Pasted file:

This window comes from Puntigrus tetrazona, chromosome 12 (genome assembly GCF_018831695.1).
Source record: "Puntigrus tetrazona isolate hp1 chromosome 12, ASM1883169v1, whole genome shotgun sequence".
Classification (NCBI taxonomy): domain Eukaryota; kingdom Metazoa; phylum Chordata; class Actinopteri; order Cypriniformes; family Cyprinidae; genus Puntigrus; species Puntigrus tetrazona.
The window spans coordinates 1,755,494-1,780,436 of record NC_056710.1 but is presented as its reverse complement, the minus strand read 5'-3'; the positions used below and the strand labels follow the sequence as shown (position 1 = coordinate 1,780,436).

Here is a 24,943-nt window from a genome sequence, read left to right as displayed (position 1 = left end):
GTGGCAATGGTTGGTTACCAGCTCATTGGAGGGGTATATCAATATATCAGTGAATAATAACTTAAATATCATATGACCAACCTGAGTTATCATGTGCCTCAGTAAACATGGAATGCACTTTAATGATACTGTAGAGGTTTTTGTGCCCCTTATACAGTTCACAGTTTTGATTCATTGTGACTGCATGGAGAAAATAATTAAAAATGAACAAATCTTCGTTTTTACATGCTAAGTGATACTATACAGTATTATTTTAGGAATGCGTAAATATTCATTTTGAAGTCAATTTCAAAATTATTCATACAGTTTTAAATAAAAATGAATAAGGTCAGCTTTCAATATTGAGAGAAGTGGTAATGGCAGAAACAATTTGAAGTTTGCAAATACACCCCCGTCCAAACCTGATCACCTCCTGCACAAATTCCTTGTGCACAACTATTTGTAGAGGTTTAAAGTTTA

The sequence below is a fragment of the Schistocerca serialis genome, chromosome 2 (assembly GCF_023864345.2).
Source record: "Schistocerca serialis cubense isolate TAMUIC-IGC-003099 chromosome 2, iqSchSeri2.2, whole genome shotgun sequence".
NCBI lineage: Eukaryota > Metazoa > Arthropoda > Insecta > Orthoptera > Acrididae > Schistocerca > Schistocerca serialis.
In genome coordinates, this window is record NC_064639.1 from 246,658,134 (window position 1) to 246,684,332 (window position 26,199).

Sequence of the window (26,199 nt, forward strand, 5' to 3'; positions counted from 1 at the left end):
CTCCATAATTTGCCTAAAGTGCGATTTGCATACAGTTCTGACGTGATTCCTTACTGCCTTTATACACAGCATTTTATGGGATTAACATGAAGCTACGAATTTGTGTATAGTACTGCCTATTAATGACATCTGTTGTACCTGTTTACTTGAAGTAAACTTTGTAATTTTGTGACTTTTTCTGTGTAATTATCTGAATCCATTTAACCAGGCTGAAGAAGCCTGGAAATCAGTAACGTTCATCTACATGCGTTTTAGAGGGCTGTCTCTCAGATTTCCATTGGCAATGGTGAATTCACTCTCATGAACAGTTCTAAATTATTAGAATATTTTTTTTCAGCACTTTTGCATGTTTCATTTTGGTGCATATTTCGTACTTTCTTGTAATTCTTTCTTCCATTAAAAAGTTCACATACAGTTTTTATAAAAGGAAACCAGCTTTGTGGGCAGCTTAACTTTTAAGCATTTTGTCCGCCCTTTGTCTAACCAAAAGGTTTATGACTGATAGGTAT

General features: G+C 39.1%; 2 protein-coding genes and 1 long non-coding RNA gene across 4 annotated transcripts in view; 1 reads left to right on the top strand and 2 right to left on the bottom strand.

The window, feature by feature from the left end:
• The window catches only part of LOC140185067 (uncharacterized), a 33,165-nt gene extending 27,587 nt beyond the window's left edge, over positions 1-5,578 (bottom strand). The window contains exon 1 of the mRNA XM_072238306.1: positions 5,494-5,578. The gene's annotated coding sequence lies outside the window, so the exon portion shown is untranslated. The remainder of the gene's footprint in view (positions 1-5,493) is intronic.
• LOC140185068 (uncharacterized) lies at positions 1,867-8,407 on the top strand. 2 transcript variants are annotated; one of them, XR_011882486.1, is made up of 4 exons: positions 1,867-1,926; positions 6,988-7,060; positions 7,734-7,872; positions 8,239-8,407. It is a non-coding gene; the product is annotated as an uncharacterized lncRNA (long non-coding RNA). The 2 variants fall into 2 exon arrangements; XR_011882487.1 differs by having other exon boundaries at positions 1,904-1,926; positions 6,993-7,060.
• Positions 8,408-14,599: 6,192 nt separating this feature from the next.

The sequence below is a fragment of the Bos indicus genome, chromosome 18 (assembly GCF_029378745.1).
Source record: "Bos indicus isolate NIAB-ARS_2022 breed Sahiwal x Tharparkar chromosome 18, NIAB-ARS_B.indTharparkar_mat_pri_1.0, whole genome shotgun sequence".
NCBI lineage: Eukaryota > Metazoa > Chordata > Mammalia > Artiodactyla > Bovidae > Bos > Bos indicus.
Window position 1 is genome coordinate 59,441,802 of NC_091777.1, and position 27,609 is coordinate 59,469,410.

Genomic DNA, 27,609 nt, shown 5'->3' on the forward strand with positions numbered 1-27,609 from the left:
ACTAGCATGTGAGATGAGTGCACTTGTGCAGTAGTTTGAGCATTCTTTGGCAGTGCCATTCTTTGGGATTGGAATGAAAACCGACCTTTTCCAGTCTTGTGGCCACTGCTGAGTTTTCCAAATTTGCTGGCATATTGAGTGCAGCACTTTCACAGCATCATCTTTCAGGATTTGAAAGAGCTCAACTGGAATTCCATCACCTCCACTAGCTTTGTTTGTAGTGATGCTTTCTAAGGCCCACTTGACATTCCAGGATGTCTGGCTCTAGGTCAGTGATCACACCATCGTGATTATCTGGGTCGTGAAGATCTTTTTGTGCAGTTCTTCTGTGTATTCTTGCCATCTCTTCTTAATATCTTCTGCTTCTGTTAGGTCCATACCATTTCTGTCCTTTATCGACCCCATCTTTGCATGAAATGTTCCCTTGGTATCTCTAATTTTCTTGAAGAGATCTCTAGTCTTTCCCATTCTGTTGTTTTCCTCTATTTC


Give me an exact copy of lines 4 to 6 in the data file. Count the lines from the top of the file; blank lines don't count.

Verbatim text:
The window spans coordinates 1,755,494-1,780,436 of record NC_056710.1 but is presented as its reverse complement, the minus strand read 5'-3'; the positions used below and the strand labels follow the sequence as shown (position 1 = coordinate 1,780,436).

Here is a 24,943-nt window from a genome sequence, read left to right as displayed (position 1 = left end):
GTGGCAATGGTTGGTTACCAGCTCATTGGAGGGGTATATCAATATATCAGTGAATAATAACTTAAATATCATATGACCAACCTGAGTTATCATGTGCCTCAGTAAACATGGAATGCACTTTAATGATACTGTAGAGGTTTTTGTGCCCCTTATACAGTTCACAGTTTTGATTCATTGTGACTGCATGGAGAAAATAATTAAAAATGAACAAATCTTCGTTTTTACATGCTAAGTGATACTATACAGTATTATTTTAGGAATGCGTAAATATTCATTTTGAAGTCAATTTCAAAATTATTCATACAGTTTTAAATAAAAATGAATAAGGTCAGCTTTCAATATTGAGAGAAGTGGTAATGGCAGAAACAATTTGAAGTTTGCAAATACACCCCCGTCCAAACCTGATCACCTCCTGCACAAATTCCTTGTGCACAACTATTTGTAGAGGTTTAAAGTTTA